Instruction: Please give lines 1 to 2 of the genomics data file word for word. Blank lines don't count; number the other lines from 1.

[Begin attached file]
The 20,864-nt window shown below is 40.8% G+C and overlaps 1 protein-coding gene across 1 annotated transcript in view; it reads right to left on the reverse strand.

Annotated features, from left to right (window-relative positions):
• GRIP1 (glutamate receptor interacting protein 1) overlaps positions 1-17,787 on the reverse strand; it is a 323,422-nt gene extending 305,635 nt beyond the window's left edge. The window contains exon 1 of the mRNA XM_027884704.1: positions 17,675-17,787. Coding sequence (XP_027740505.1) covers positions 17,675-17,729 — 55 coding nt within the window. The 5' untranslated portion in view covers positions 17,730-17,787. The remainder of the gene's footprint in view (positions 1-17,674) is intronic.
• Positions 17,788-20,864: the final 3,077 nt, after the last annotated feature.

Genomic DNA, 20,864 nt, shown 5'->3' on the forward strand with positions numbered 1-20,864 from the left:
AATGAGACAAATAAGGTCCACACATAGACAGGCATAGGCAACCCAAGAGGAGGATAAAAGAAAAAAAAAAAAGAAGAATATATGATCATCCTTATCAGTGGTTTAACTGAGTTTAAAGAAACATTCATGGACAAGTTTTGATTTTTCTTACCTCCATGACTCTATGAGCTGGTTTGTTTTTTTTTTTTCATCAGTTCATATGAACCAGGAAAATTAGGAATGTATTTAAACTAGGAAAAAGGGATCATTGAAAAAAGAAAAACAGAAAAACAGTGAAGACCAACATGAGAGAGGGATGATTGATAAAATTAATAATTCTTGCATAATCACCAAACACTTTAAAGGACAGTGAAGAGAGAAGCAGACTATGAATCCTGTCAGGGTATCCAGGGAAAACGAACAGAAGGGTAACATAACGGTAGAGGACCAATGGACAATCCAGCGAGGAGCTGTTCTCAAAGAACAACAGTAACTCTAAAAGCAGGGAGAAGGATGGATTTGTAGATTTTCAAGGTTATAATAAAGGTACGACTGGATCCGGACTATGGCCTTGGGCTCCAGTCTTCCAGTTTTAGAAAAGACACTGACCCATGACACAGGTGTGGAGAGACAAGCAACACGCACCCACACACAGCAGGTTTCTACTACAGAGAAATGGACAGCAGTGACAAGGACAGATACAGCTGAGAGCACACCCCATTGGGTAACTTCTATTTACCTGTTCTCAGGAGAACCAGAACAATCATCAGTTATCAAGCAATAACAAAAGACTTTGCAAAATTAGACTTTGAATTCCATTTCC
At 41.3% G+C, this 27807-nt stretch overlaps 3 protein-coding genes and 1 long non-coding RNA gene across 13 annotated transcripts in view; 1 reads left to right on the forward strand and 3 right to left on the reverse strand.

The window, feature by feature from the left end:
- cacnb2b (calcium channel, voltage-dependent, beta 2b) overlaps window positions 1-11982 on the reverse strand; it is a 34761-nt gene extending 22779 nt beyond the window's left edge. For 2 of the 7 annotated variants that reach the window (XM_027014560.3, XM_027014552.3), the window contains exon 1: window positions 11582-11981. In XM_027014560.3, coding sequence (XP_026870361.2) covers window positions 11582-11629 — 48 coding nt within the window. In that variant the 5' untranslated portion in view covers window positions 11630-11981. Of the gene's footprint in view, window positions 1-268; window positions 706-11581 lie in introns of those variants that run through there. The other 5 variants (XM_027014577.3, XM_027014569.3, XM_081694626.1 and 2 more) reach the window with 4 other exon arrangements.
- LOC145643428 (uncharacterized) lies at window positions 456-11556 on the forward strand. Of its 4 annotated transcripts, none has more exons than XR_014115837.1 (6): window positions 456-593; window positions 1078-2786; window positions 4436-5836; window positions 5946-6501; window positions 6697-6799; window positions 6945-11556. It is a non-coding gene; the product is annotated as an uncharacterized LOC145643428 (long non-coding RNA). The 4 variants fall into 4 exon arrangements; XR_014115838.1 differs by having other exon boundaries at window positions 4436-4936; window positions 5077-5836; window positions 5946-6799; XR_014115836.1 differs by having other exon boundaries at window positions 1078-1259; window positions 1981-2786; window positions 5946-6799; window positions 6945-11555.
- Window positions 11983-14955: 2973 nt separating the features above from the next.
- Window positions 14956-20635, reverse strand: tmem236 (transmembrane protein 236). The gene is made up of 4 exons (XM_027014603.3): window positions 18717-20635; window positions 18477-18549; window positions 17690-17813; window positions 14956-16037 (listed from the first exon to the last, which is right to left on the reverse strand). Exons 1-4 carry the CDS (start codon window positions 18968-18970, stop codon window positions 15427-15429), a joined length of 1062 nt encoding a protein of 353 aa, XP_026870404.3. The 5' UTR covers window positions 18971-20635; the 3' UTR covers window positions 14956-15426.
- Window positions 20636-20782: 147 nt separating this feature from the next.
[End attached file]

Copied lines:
The 20,864-nt window shown below is 40.8% G+C and overlaps 1 protein-coding gene across 1 annotated transcript in view; it reads right to left on the reverse strand.

Annotated features, from left to right (window-relative positions):